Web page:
On Wednesday, a woman was attacked in West Canada by a coyote. This happened the day after a 5-year old was attacked in the same park by the coyote, according to the British Columbia Conservation Officer Service.

According to BCCOS, the woman was walking along the Bridal Path in Vancouver’s Stanley Park when she was approached by a coyote. She was bitten around 7:45 p.m. local.

According to the statement, she was bit on her leg and only suffered minor injuries.

The statement stated that the COS is still urging the public to avoid Stanley Park. If you do venture into the park, be cautious as there is a high chance of being attacked by an aggressive coyote.

Stanley Park is being manned by conservation officers to ensure public safety. To minimize the chance of trapping non-target coyotes, the COS will focus their efforts on specific areas. All coyotes that are not in line with the profile of the offending animals will be released.”

“The COS continues its collaboration with wildlife biologists and park rangers as well as local organizations to explore all possible options for reducing coyote conflict.

BCCOS advised people to call the RAPP number at 1-877-952-7277 if they encounter aggressive coyotes.

A 5-year-old child was bitten nearby in the same park on Tuesday. During a family walk in the park at around 9:30 p.m., the boy was running ahead when the coyote lunged and bit him on the leg. The animal was then chased away by his parents. The child sustained minor injuries and was then released from the hospital.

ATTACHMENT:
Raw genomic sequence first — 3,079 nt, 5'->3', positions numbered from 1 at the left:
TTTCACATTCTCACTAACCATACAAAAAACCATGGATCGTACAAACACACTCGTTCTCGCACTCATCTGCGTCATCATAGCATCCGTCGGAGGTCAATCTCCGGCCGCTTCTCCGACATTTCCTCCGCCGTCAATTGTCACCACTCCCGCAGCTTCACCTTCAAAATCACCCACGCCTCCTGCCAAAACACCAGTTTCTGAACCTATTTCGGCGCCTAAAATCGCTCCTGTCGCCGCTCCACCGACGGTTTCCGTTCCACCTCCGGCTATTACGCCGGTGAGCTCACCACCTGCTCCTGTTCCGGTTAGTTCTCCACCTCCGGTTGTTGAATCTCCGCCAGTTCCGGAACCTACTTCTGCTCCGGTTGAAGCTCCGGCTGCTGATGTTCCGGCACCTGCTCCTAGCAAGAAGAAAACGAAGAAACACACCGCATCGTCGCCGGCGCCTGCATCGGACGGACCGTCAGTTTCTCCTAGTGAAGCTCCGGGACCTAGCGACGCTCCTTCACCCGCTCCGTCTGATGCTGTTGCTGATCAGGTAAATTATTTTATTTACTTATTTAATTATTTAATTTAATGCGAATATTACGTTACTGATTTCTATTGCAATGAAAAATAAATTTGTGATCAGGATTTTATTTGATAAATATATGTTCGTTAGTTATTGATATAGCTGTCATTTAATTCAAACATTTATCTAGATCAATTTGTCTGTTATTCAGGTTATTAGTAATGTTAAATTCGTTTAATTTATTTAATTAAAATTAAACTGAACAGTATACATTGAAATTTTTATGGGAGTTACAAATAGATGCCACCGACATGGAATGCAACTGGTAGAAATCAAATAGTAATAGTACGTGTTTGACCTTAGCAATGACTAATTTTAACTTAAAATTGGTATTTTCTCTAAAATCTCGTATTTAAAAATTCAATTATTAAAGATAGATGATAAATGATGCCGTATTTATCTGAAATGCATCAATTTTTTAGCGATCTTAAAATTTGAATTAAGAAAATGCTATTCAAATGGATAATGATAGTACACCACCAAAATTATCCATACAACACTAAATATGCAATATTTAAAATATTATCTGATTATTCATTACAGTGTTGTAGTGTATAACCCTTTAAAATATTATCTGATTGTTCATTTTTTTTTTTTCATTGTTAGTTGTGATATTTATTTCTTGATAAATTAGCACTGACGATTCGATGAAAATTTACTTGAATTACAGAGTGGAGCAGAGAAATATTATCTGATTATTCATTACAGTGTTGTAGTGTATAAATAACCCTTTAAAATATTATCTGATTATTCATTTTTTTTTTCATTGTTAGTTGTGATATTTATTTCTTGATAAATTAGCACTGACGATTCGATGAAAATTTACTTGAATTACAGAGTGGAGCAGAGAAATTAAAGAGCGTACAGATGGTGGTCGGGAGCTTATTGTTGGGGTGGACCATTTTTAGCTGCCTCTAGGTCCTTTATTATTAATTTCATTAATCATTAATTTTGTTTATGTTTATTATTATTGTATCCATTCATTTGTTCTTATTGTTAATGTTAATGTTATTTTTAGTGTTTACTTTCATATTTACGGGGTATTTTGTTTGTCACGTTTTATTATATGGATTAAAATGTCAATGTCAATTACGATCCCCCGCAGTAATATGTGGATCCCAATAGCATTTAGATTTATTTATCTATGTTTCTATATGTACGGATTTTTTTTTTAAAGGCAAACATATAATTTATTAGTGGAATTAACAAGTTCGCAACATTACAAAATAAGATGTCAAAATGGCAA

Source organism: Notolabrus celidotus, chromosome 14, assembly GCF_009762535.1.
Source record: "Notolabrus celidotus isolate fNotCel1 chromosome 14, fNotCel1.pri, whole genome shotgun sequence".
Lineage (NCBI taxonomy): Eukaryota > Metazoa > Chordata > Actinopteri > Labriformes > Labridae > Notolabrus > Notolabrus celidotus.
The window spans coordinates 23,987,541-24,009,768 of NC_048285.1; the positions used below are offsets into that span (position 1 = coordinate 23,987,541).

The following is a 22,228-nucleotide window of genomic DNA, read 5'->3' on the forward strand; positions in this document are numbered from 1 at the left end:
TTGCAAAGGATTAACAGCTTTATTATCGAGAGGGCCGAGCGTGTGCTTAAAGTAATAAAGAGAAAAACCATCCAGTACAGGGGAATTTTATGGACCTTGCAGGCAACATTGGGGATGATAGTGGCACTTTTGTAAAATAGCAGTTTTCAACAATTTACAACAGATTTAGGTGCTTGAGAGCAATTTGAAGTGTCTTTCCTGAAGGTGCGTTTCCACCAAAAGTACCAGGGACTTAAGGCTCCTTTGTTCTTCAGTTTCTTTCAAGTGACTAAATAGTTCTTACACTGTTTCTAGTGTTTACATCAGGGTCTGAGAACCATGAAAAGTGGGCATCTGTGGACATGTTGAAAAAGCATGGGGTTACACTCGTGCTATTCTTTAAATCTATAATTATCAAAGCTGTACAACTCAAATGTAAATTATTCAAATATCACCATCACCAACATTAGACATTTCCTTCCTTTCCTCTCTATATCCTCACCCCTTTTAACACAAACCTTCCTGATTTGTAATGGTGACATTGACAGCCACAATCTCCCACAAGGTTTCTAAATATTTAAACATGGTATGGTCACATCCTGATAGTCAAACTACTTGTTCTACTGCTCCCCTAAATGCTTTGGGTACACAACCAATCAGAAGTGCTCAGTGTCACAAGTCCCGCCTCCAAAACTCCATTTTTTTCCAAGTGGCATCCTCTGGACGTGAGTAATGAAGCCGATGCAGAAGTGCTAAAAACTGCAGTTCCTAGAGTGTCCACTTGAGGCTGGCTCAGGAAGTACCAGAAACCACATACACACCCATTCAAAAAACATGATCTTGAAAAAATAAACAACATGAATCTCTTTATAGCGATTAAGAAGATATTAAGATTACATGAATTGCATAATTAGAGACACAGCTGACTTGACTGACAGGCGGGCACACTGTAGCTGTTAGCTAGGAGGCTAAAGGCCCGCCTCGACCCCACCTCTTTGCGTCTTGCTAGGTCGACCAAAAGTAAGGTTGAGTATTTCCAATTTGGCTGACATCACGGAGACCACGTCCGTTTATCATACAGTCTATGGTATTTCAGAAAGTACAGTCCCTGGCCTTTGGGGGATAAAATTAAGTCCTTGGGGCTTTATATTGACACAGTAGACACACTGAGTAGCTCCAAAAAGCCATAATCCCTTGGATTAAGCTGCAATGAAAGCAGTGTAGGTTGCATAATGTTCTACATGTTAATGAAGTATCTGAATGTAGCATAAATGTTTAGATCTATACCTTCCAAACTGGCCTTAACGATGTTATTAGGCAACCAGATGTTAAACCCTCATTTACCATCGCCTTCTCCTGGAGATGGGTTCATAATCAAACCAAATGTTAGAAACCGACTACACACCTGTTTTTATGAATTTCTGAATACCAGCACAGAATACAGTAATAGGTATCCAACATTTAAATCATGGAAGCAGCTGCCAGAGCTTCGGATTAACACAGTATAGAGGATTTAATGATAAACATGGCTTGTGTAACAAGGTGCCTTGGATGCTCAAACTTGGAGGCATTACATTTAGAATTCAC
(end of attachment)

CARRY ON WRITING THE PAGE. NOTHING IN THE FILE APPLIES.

“We are aware that the public is concerned by these incidents and we understand it. We are also concerned by the behaviour of coyotes at Stanley Park. We don’t want to see any coyotes injure anyone, especially children, so we are grateful he is now recovering,” another statement was made by BCCOS.

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They also recommended safety tips from the government website. These included not leaving children alone in parks, and not picking up coyotes until they have left the area. The service also suggested pepper spray or rocks to deter coyotes.

According to the government of British Colombia, wolves and coyotes won’t normally pursue adults or children aggressively. The government stated that aggression by coyotes or wolves toward humans is often due to the animals becoming more comfortable with people through direct or indirect food.